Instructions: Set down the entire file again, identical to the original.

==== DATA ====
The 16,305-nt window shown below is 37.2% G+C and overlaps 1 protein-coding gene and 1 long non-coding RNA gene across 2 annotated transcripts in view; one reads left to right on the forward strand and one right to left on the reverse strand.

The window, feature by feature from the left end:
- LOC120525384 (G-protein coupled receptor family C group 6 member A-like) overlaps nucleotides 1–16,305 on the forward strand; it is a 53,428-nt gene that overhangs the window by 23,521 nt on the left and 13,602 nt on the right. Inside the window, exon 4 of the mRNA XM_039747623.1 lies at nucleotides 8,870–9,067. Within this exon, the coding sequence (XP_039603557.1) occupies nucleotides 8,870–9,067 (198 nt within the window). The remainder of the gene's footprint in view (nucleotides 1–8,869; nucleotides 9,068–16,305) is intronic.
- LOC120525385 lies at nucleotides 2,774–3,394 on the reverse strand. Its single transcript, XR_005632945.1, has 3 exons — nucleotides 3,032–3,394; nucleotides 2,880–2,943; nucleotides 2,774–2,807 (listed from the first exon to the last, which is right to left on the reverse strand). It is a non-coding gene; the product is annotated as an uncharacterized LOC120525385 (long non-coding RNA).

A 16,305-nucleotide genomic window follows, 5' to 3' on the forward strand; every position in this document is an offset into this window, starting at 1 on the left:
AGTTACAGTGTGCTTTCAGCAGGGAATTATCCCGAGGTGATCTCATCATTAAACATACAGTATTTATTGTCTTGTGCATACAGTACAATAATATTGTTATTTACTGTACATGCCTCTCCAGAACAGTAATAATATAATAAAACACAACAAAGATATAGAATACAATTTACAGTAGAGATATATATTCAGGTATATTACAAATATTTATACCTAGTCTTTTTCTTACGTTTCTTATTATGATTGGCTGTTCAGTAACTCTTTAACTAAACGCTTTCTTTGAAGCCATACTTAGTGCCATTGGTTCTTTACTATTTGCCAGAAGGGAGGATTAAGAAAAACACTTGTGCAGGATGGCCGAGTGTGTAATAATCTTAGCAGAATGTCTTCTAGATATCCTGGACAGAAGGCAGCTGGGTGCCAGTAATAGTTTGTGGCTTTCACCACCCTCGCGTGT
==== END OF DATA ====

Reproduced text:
The 16,305-nt window shown below is 37.2% G+C and overlaps 1 protein-coding gene and 1 long non-coding RNA gene across 2 annotated transcripts in view; one reads left to right on the forward strand and one right to left on the reverse strand.

The window, feature by feature from the left end:
- LOC120525384 (G-protein coupled receptor family C group 6 member A-like) overlaps nucleotides 1–16,305 on the forward strand; it is a 53,428-nt gene that overhangs the window by 23,521 nt on the left and 13,602 nt on the right. Inside the window, exon 4 of the mRNA XM_039747623.1 lies at nucleotides 8,870–9,067. Within this exon, the coding sequence (XP_039603557.1) occupies nucleotides 8,870–9,067 (198 nt within the window). The remainder of the gene's footprint in view (nucleotides 1–8,869; nucleotides 9,068–16,305) is intronic.
- LOC120525385 lies at nucleotides 2,774–3,394 on the reverse strand. Its single transcript, XR_005632945.1, has 3 exons — nucleotides 3,032–3,394; nucleotides 2,880–2,943; nucleotides 2,774–2,807 (listed from the first exon to the last, which is right to left on the reverse strand). It is a non-coding gene; the product is annotated as an uncharacterized LOC120525385 (long non-coding RNA).

A 16,305-nucleotide genomic window follows, 5' to 3' on the forward strand; every position in this document is an offset into this window, starting at 1 on the left:
AGTTACAGTGTGCTTTCAGCAGGGAATTATCCCGAGGTGATCTCATCATTAAACATACAGTATTTATTGTCTTGTGCATACAGTACAATAATATTGTTATTTACTGTACATGCCTCTCCAGAACAGTAATAATATAATAAAACACAACAAAGATATAGAATACAATTTACAGTAGAGATATATATTCAGGTATATTACAAATATTTATACCTAGTCTTTTTCTTACGTTTCTTATTATGATTGGCTGTTCAGTAACTCTTTAACTAAACGCTTTCTTTGAAGCCATACTTAGTGCCATTGGTTCTTTACTATTTGCCAGAAGGGAGGATTAAGAAAAACACTTGTGCAGGATGGCCGAGTGTGTAATAATCTTAGCAGAATGTCTTCTAGATATCCTGGACAGAAGGCAGCTGGGTGCCAGTAATAGTTTGTGGCTTTCACCACCCTCGCGTGT